PINEDALE – When Emily Wadsworth and her late husband Ronald bought a lot to build her home in 2004, she was surprised to find that the 125-by-100-foot lot along North Madison Avenue in Pinedale had something buried beneath that she has been dealing with ever since.
“I thought we were getting dirt, but we got rocks,” she said.
Not just a handful of rocks were discovered, but “tons” of rocks seemed to appear every time she turned around.
“I’ve been digging rocks ever since,” she smiled.
The first large load of rocks came while digging the home’s foundation. Over the years, when a rock pops up, she would take it and place it along the fence that ran along the border of her home.
“When they dug up the foundation, we had tons of rocks and have had them ever since,” she said. “We just had tons and tons of them. You can’t dig a hole without finding one.”
Growing a garden even caused issues due to the rocks, as carrots would come up crooked as they grew around the ever-prevalent stones. Despite giving away the smooth, rounded rocks for years to those that asked, she still has quite the collection along her fence and in a storage shed.
“We’ve had our share of rocks,” she said. “There are so many – we told people to take all they want and to come back if they want. There are plenty to take.”
Recently, Sage and Snow Garden Club Vice President Julie Kraft noticed the piles of rocks and inquired about the growing collection.
Last year, the garden club planted native plants at the gateway signs on both ends of town along U.S. Highway 191. An issue arose, however, as the landscaping needed terraces to better hold water.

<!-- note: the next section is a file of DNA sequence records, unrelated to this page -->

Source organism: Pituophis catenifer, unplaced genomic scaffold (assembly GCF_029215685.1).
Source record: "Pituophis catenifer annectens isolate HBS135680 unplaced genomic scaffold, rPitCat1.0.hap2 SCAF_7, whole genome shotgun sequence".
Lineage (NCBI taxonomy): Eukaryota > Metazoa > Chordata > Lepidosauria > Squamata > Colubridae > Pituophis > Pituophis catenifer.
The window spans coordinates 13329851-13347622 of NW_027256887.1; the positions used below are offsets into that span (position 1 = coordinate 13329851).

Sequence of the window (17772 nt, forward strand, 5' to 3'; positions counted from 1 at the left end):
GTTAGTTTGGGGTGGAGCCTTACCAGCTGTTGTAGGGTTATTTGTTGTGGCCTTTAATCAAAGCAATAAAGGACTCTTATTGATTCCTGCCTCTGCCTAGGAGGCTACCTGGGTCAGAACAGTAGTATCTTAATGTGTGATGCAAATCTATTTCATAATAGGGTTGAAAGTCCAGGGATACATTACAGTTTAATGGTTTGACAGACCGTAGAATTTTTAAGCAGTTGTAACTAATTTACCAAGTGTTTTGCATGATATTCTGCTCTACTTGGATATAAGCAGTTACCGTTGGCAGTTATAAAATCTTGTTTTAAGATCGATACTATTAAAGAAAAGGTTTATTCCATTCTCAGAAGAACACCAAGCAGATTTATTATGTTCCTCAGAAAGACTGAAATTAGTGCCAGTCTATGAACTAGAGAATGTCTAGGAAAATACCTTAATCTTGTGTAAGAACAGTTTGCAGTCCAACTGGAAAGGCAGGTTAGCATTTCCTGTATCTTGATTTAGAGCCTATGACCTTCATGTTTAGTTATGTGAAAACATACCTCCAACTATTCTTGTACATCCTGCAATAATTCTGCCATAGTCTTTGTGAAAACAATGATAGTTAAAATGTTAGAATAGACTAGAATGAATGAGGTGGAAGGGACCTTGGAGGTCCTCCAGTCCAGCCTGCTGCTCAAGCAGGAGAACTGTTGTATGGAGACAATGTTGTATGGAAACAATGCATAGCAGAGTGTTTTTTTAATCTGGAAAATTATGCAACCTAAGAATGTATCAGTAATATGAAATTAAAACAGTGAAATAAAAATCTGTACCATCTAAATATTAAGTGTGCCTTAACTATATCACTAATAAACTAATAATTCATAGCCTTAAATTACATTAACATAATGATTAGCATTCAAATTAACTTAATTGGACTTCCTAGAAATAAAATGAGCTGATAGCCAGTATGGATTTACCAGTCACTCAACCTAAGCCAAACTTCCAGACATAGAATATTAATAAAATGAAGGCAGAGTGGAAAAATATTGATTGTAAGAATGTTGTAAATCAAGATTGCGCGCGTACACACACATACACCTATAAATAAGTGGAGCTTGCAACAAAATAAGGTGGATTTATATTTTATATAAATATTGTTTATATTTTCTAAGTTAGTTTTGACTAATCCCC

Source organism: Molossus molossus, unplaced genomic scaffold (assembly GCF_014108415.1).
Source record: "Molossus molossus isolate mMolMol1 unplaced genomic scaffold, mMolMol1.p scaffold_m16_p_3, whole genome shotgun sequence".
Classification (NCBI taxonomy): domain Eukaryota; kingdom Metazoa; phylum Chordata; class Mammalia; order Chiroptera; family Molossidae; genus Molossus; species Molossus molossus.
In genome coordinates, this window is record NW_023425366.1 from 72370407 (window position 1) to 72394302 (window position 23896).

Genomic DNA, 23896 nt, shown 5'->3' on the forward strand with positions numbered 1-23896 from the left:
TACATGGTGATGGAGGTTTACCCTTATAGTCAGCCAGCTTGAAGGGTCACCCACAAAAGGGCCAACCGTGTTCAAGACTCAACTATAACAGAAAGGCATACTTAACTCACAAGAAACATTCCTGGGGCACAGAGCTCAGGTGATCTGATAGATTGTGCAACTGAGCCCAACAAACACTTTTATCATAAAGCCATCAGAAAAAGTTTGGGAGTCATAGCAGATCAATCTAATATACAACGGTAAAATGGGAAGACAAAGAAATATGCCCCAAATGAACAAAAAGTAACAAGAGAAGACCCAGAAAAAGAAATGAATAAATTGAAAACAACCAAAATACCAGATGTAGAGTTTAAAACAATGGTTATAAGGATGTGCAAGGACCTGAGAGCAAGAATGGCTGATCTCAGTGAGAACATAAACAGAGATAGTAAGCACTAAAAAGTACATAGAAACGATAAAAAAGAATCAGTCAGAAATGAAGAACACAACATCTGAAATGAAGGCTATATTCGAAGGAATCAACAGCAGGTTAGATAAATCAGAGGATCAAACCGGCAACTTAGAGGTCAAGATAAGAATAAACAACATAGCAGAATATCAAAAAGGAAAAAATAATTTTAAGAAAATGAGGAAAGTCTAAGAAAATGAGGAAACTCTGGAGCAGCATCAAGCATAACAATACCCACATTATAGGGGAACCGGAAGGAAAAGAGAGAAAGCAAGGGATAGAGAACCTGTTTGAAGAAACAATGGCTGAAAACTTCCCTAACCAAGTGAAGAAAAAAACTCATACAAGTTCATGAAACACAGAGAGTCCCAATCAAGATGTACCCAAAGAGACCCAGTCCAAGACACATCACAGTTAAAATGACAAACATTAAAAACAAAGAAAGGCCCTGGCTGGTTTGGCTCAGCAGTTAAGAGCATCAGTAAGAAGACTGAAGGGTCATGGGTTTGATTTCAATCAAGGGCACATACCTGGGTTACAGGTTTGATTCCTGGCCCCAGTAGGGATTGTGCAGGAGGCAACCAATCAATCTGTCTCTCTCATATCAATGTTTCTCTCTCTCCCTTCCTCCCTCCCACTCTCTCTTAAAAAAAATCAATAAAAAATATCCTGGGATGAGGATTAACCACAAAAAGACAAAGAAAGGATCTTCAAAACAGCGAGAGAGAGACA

“We planted the plants but couldn’t get the water to stay; we needed terraces,” club president Jeanne Brown said.
Kraft asked Wadsworth if Sage and Snow could have some rocks to construct the terraces; the answer was "yes."
“I told her they could have as many as they want,” she said.
So in July, approximately seven loads were hauled away and landscaping of the gateway sign additions took place on July 18 and 22 through a volunteer effort. As of early August, the terraces seem to be holding water as intended.
Brown thanked Wadsworth for the rock donation, as it assisted in a big way to help the native plans at the signs look even more appealing.
“She made the project so easy and was happy to help out,” Brown said. “She’s a good citizen and has done a lot of work.”
Brown also thanked the Town of Pinedale for giving the garden club the funds to hire a contractor to water plants along Pine Street, along with the gateway signs.